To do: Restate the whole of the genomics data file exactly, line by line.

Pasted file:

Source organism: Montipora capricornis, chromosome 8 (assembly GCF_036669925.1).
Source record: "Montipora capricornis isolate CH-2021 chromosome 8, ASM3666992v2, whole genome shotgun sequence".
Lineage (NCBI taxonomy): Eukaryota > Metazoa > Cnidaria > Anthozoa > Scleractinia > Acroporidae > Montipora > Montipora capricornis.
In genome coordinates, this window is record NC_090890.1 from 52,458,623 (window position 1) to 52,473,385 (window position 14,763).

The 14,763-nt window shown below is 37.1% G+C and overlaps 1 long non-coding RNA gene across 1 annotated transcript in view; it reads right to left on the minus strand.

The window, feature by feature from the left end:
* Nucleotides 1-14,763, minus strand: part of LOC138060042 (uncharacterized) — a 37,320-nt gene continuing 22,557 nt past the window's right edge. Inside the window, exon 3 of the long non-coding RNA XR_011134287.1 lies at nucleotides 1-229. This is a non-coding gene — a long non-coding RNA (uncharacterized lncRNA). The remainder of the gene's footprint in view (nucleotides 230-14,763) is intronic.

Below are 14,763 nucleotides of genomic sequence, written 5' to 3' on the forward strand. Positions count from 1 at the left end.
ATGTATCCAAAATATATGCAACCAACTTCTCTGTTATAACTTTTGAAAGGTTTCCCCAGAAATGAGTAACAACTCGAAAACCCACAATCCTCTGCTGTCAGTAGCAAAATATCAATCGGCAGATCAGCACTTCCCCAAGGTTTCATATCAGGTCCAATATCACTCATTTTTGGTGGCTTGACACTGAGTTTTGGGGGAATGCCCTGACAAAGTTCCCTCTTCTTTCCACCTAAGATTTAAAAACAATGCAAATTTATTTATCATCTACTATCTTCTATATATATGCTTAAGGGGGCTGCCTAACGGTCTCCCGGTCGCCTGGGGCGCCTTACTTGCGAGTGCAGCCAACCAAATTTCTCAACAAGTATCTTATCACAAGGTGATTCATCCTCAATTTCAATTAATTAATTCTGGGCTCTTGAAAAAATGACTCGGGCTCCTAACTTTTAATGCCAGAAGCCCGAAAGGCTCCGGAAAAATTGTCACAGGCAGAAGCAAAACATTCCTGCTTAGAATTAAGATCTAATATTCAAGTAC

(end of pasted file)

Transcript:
Source organism: Montipora capricornis, chromosome 8 (assembly GCF_036669925.1).
Source record: "Montipora capricornis isolate CH-2021 chromosome 8, ASM3666992v2, whole genome shotgun sequence".
Lineage (NCBI taxonomy): Eukaryota > Metazoa > Cnidaria > Anthozoa > Scleractinia > Acroporidae > Montipora > Montipora capricornis.
In genome coordinates, this window is record NC_090890.1 from 52,458,623 (window position 1) to 52,473,385 (window position 14,763).

The 14,763-nt window shown below is 37.1% G+C and overlaps 1 long non-coding RNA gene across 1 annotated transcript in view; it reads right to left on the minus strand.

The window, feature by feature from the left end:
* Nucleotides 1-14,763, minus strand: part of LOC138060042 (uncharacterized) — a 37,320-nt gene continuing 22,557 nt past the window's right edge. Inside the window, exon 3 of the long non-coding RNA XR_011134287.1 lies at nucleotides 1-229. This is a non-coding gene — a long non-coding RNA (uncharacterized lncRNA). The remainder of the gene's footprint in view (nucleotides 230-14,763) is intronic.

Below are 14,763 nucleotides of genomic sequence, written 5' to 3' on the forward strand. Positions count from 1 at the left end.
ATGTATCCAAAATATATGCAACCAACTTCTCTGTTATAACTTTTGAAAGGTTTCCCCAGAAATGAGTAACAACTCGAAAACCCACAATCCTCTGCTGTCAGTAGCAAAATATCAATCGGCAGATCAGCACTTCCCCAAGGTTTCATATCAGGTCCAATATCACTCATTTTTGGTGGCTTGACACTGAGTTTTGGGGGAATGCCCTGACAAAGTTCCCTCTTCTTTCCACCTAAGATTTAAAAACAATGCAAATTTATTTATCATCTACTATCTTCTATATATATGCTTAAGGGGGCTGCCTAACGGTCTCCCGGTCGCCTGGGGCGCCTTACTTGCGAGTGCAGCCAACCAAATTTCTCAACAAGTATCTTATCACAAGGTGATTCATCCTCAATTTCAATTAATTAATTCTGGGCTCTTGAAAAAATGACTCGGGCTCCTAACTTTTAATGCCAGAAGCCCGAAAGGCTCCGGAAAAATTGTCACAGGCAGAAGCAAAACATTCCTGCTTAGAATTAAGATCTAATATTCAAGTAC